You may have read my earlier posts about Cutting the Cord. In January 2011, I cancelled my cable subscription. I was paying $80 a month to watch a bunch of television that was almost all available for free online. By streaming that content through Roku boxes and my Xbox 360, I am now saving $80 a month.
But…there’s a few sticking points for me. I no longer have access to Discovery Channel and the History Channel. They both have some great shows that I enjoy. I can catch earlier episodes of Pawn Stars, MythBusters, etc. on Netflix streaming, but keeping up with the newest episodes is a no-go. It’s just not possible without paying the cable company.
So I thought I’d look into what portion of your cable bill those channels comprise. And I discovered an interesting website: http://www.howcableshouldbe.com/. It breaks down the fees (per month) that the content providers like the Discovery Channel receive from the cable companies for each subscriber. Here’s a quick summary of the channels can’t get:
- Discovery Channel – $0.70
- History Channel – $0.60
- Comedy Central – $0.60
Yes, you read that right. Less than $1 each! So, I understand why the cable companies require me to buy ALL of the channels. They wouldn’t make any money without it. But why don’t the channels themselves offer individual subscriptions? I’d happily pay $2-$3/month for each of these channels. That would triple or quadruple their income, and I’d still feel like I’m getting an absolute bargain!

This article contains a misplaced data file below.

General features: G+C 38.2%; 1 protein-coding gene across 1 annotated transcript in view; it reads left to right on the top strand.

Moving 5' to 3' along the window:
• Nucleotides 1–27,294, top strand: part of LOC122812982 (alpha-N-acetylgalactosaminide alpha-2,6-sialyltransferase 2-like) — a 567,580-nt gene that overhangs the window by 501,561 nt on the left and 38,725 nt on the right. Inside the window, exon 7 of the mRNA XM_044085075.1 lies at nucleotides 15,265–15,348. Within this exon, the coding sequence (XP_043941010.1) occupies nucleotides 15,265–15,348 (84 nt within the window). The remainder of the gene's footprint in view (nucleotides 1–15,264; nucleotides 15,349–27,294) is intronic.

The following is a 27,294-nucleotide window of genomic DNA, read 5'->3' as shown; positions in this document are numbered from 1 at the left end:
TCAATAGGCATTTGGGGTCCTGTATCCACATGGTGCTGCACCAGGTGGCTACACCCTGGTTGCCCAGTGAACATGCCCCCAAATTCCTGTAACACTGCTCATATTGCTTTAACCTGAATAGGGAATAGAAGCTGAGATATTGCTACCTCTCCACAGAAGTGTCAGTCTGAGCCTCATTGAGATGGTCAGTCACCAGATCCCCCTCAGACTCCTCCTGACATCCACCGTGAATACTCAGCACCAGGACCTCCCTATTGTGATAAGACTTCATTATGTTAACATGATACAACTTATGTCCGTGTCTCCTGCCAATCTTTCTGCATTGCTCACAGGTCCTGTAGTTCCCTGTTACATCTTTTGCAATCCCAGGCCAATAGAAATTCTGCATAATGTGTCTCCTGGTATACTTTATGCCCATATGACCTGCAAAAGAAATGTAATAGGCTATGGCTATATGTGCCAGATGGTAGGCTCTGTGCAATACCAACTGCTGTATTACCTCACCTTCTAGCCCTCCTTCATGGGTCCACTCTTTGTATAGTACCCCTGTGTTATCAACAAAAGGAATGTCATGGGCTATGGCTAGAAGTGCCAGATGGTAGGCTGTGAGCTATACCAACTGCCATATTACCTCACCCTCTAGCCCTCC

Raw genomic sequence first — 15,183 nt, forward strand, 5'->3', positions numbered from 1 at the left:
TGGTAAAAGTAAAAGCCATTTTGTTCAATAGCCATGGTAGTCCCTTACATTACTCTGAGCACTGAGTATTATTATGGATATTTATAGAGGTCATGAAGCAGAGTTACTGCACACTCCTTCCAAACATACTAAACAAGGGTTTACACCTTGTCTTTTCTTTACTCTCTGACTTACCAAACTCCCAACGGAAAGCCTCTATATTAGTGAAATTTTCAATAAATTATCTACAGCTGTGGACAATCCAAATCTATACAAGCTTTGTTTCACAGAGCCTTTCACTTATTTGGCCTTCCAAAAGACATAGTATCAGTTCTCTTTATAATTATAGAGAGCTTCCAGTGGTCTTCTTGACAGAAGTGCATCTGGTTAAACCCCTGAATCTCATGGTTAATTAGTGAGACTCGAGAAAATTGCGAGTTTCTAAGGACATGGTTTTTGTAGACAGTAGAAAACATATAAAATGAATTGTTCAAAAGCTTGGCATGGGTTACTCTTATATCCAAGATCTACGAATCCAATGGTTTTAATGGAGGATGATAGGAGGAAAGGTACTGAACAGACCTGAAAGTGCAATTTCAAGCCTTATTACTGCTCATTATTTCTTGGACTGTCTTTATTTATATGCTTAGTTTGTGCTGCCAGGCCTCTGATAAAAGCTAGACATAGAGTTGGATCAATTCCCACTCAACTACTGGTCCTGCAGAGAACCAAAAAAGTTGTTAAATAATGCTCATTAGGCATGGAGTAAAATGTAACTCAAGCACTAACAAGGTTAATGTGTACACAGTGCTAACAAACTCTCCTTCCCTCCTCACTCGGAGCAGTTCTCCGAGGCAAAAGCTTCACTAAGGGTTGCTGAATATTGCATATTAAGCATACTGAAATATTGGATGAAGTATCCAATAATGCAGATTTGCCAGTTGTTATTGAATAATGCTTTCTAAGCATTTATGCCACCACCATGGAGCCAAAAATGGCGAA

That gets me back to my article’s title. Why do cable companies exist? Is it because they own the wires? Is it because there isn’t a more convenient delivery mechanism? Why are the channels willing to live with meager fees per customer when they could sell their content to consumers directly for a significantly higher price?
Here’s a great video illustration about what cable companies are doing, and why it isn’t in the best interest of consumers whatsoever. Try selling magazines the way cable companies sell television.
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